When state Supreme Courts here such cases, must they not rule based on the constitution of that state? Must they not refer to precedent or the constitution itself.

Sorry - From what you say...

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Old 01-10-2019, 02:53 PM
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Again, it is not all about my relationship and what some other guy does. I was using that as an example. The argument has to be more than about what a single person does. Laws affect society as a whole and cannot be distilled to what an individual does.

If me and only me pollutes the air, throws my garbage out the car window, shoots twenty deer, or uses heroin, then there is no societal problem. It is the aggregation and not one individual act that matters to society.

You want to make this horseshit argument that I am some prude clutching my pearls and that my marriage is so fragile and non-sacred because some other guy is sleeping with a prostitute. That completely mischaracterizes the point and turns your argument into a personal insult.

Contrary to your thoughts, most people still believe that sex should be reserved in some way. I wouldn't go so far as to use the term "sacred" but people in society generally believe that it is not a positive thing to have an outrageous number of sexual partners. Since the dawn of times, across all religions, societies have generally attempted to restrict and channel sex typically through marriage.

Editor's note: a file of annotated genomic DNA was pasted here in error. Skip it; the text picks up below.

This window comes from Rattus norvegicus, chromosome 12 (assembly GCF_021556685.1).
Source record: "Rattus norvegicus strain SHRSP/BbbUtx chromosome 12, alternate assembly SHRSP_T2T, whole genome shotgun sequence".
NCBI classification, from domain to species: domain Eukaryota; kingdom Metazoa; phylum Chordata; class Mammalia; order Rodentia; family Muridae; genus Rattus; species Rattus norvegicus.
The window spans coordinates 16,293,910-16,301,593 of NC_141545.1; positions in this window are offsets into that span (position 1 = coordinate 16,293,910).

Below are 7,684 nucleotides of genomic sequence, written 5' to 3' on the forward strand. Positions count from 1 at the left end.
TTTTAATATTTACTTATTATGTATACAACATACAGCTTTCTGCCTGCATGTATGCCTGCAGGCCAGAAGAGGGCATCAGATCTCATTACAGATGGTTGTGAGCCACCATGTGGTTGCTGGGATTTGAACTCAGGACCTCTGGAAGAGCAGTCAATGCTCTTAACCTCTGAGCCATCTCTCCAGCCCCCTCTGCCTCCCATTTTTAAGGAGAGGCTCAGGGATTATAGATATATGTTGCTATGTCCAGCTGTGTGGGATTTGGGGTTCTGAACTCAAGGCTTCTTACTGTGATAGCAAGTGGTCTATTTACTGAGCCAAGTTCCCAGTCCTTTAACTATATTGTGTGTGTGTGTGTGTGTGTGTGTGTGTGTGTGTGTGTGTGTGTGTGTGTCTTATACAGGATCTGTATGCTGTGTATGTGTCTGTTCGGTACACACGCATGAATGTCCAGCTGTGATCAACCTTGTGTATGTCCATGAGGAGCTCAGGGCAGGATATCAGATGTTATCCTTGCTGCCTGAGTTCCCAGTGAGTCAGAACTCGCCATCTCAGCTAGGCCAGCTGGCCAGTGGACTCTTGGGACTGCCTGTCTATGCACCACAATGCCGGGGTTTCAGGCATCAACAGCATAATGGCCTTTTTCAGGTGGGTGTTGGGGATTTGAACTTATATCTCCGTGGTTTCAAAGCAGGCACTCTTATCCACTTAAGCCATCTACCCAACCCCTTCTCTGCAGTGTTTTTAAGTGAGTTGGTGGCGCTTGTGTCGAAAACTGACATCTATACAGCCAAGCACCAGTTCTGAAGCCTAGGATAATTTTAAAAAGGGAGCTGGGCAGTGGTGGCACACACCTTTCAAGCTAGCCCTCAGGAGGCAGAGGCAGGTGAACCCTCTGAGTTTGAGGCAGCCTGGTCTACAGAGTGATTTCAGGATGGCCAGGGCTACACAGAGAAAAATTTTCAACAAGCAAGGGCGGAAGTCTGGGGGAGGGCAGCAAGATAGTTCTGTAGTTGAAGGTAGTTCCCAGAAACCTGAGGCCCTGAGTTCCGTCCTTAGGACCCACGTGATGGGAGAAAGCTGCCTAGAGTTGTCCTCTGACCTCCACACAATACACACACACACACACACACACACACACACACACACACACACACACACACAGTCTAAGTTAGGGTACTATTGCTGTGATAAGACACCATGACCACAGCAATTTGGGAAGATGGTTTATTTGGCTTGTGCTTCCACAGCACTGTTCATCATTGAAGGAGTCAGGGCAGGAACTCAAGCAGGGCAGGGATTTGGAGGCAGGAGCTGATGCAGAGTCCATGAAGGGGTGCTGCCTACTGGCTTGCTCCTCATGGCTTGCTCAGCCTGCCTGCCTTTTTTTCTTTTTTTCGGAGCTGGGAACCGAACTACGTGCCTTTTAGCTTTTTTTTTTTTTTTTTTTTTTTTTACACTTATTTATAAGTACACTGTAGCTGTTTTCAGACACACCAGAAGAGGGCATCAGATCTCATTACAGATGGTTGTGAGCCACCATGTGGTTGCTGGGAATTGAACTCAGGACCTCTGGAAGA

In the last fifty years, our society has become increasingly tolerant of more liberal sexuality and has repealed laws or even accepted things that prior to that would have been unseemly: things like fornication, adultery, cohabitation, etc. This has been done for a variety of reasons, none of which is an attitude that sex is now a sporting event.

Indeed the reason for liberalizing most of these laws have been variously given as the emerging idea that sex is a personal decision and it should not be the business of society what goes on behind closed doors between consenting adults. It was argued, for example, that legalizing homosexual sodomy and same sex marriage, far from making sex and marriage a skeevy affair, actually strengthened these traditional values by allowing loving couples to legally express themselves and be recognized as full members of society.

None of this applies to the commercial sale of sex. Such a thing promotes absolutely nothing positive, no underlying values of love or mutual respect: certainly no respect for women. Now, maybe we can have a State Prostitution Control Board to make sure that condoms are used, that birth control is taken, that women are paid properly, not pimped out, that advertising is kept tasteful, that they cannot be within so many feet of a school, etc., but they won't be 100% effective and still contribute to the social problems mentioned before.